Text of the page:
LATEST NEWS O H & S
August 8, 2012
Everybody wins with return to work
View from the Board | Don Schouten
Remember when it was a common assumption that workers could only return to the job once they were fully healed from an injury? Now we know that helping injured workers return to work sooner not only benefits their recovery, but can also be good for business.
While return-to-work programs are an important element of any workplace’s health and safety program, it seems to be something the construction industry in particular needs.
Over the last five years, workers in construction consistently have been off work longer following an injury than workers in other industries.
From 2007 to 2011, the average time an injured construction worker was off work increased by 35 per cent.
Compare that to an increase of 21 per cent for all of B.C. for the same time period.
In order to help reduce this growing concern it is very important to have an effective return-to-work program in place as part of your workplace health and safety program.
No one wants to see any worker injured.
However, if this does occur, having an effective program is essential.
Returning an employee to productive work as soon as it’s safe to do so actually enhances the worker’s recovery.
It helps them to recover quicker and more completely.
Returning to work also ensures workers maintain their full income and helps them stay connected with their co-workers and the workplace.
Workers who are injured and off work can often feel isolated.
This can have an impact on their mental well-being, which may affect their physical recovery.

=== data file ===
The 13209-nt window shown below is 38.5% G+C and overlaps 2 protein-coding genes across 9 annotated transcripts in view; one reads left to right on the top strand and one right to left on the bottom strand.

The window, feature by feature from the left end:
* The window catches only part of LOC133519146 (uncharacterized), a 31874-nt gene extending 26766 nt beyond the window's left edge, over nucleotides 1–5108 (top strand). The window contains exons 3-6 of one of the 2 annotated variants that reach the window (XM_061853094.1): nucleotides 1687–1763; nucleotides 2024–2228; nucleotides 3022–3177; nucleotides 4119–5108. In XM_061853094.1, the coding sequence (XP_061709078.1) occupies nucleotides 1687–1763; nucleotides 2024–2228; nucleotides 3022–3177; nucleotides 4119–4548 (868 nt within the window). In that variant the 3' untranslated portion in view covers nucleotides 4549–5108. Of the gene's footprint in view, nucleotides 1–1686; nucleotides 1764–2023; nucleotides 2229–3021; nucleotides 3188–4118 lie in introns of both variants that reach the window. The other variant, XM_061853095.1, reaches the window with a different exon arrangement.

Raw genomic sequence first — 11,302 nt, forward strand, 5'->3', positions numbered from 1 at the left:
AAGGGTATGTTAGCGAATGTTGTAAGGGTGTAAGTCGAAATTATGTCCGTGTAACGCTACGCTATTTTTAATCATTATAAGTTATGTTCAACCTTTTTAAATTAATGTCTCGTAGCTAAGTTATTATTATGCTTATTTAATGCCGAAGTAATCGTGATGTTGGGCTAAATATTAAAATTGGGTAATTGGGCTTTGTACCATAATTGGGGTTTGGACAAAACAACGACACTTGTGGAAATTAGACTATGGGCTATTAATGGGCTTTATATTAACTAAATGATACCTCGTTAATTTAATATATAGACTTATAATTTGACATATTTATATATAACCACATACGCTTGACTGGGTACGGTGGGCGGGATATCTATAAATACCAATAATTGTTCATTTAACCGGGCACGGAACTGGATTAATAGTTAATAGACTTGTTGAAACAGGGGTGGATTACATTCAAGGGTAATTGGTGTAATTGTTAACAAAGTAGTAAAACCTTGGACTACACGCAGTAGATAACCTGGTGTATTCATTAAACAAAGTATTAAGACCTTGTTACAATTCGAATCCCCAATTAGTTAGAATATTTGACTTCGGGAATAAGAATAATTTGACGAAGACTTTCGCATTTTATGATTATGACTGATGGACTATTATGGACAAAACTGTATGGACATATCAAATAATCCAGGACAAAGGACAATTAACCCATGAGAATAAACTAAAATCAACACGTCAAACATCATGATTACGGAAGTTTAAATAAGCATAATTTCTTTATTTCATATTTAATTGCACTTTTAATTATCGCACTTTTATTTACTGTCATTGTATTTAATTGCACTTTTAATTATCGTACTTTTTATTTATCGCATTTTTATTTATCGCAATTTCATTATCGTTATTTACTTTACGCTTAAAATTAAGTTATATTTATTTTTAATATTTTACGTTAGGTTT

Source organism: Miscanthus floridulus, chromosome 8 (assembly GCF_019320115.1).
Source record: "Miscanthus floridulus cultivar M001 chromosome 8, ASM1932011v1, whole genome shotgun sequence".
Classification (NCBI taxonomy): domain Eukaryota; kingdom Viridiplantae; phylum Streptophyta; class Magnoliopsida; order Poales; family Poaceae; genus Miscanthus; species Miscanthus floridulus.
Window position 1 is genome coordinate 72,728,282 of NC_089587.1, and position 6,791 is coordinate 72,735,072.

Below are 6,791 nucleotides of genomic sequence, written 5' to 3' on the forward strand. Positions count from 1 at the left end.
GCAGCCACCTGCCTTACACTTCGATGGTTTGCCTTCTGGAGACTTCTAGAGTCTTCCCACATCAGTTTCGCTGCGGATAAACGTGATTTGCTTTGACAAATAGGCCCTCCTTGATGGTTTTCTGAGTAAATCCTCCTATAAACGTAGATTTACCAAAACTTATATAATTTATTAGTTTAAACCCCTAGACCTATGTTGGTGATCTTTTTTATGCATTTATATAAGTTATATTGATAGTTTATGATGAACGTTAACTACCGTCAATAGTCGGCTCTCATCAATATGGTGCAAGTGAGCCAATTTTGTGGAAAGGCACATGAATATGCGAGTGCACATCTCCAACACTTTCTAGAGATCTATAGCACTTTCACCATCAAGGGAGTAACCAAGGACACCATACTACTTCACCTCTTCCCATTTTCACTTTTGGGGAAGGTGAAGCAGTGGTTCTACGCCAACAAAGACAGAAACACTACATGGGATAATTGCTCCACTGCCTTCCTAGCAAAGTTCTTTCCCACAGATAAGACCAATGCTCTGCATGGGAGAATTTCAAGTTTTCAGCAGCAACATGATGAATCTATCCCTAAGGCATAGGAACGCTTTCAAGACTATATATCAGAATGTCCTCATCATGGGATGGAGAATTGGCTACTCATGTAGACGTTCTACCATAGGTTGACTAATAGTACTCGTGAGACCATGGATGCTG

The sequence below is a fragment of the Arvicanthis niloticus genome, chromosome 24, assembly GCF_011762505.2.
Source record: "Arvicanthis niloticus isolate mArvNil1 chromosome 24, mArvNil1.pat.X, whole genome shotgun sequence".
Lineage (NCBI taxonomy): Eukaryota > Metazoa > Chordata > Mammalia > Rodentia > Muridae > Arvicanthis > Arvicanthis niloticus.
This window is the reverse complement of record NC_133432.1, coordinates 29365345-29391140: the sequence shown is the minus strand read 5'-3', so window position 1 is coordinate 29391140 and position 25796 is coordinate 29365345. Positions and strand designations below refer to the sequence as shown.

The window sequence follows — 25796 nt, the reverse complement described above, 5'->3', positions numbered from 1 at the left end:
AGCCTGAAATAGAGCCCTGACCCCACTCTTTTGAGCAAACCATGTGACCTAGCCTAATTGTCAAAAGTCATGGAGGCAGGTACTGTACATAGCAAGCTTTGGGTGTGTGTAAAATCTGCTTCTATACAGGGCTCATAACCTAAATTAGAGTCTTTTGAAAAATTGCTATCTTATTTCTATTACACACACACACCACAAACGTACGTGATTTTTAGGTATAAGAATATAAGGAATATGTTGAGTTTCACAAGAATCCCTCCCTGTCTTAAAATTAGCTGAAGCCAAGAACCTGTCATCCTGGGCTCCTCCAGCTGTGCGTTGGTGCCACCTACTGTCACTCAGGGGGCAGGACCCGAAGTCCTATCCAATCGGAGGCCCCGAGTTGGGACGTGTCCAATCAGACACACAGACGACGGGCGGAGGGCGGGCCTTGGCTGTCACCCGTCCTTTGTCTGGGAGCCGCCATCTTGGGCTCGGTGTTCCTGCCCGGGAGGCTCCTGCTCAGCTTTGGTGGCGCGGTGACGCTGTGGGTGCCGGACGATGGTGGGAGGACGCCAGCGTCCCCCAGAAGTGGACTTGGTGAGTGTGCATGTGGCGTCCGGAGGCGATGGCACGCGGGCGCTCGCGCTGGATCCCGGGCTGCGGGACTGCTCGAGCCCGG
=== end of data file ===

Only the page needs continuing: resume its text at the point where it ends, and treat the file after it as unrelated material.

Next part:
A solid return-to-work program makes good business sense.
It’s good for workplace morale and demonstrates to workers that they are valued, which goes a long way in enhancing positive worker-employer relationships.
It can also save money.
When a worker is injured and off work, all claims costs are attached to the employer’s record and can result in increased premiums.
The success of a return-to-work program depends on actively managing incidents, maintaining open communication between all parties, and providing temporary modified work duties, when necessary, to fit the injured workers capabilities. The injured worker should be an active participant in all steps of the program.
Having an injured worker return to work as soon as possible means fewer interruptions to productivity and workflow. In today’s skill shortage climate, we know how important it is to get workers back on their feet doing meaningful productive work.
There are several resources to help you navigate the return-to-work process.
WorkSafeBC’s Construction Nurse Line at 604-279-8155 or 1-888-633-6233 connects you to registered nurses with experience in construction.
They are experts in occupational injury.
Also check out the Injury Management Road Map for Construction Employers, which you can find on the Rehabilitation and Return to Work page of WorkSafeBC.com.
For help in the development of a company return to work program you can contact the B.C. Construction Safety Alliance (BCCSA). Their website is at www.bccsa.ca.
Don Schouten is the manager of construction with Industry and Labour Services at WorkSafeBC. Don is also a Journal of Commerce Editorial Advisory Board member. Direct all comments or questions to email@example.com.
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